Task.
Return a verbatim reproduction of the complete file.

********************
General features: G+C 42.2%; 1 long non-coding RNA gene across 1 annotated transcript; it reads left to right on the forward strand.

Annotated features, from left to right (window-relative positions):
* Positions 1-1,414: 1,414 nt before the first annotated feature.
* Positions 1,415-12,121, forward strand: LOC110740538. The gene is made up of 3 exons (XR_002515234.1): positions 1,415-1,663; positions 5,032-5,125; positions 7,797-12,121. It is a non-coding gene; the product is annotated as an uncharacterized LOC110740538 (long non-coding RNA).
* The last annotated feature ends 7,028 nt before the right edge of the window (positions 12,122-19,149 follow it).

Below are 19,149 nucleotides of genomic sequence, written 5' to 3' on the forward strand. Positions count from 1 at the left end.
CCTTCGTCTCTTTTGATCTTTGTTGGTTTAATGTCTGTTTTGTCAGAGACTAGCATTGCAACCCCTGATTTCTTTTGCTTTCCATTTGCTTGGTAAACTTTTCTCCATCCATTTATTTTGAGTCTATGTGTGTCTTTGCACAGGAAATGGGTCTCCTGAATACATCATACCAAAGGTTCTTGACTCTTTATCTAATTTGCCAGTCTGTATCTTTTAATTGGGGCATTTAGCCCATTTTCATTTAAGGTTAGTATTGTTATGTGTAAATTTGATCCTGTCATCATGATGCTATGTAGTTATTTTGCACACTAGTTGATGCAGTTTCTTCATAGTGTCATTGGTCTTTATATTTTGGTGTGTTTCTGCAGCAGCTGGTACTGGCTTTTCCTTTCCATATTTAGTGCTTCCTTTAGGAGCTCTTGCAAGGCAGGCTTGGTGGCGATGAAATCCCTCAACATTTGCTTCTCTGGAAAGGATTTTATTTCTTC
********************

General features: G+C 42.2%; 1 long non-coding RNA gene across 1 annotated transcript; it reads left to right on the forward strand.

Annotated features, from left to right (window-relative positions):
* Positions 1-1,414: 1,414 nt before the first annotated feature.
* Positions 1,415-12,121, forward strand: LOC110740538. The gene is made up of 3 exons (XR_002515234.1): positions 1,415-1,663; positions 5,032-5,125; positions 7,797-12,121. It is a non-coding gene; the product is annotated as an uncharacterized LOC110740538 (long non-coding RNA).
* The last annotated feature ends 7,028 nt before the right edge of the window (positions 12,122-19,149 follow it).

Below are 19,149 nucleotides of genomic sequence, written 5' to 3' on the forward strand. Positions count from 1 at the left end.
CCTTCGTCTCTTTTGATCTTTGTTGGTTTAATGTCTGTTTTGTCAGAGACTAGCATTGCAACCCCTGATTTCTTTTGCTTTCCATTTGCTTGGTAAACTTTTCTCCATCCATTTATTTTGAGTCTATGTGTGTCTTTGCACAGGAAATGGGTCTCCTGAATACATCATACCAAAGGTTCTTGACTCTTTATCTAATTTGCCAGTCTGTATCTTTTAATTGGGGCATTTAGCCCATTTTCATTTAAGGTTAGTATTGTTATGTGTAAATTTGATCCTGTCATCATGATGCTATGTAGTTATTTTGCACACTAGTTGATGCAGTTTCTTCATAGTGTCATTGGTCTTTATATTTTGGTGTGTTTCTGCAGCAGCTGGTACTGGCTTTTCCTTTCCATATTTAGTGCTTCCTTTAGGAGCTCTTGCAAGGCAGGCTTGGTGGCGATGAAATCCCTCAACATTTGCTTCTCTGGAAAGGATTTTATTTCTTC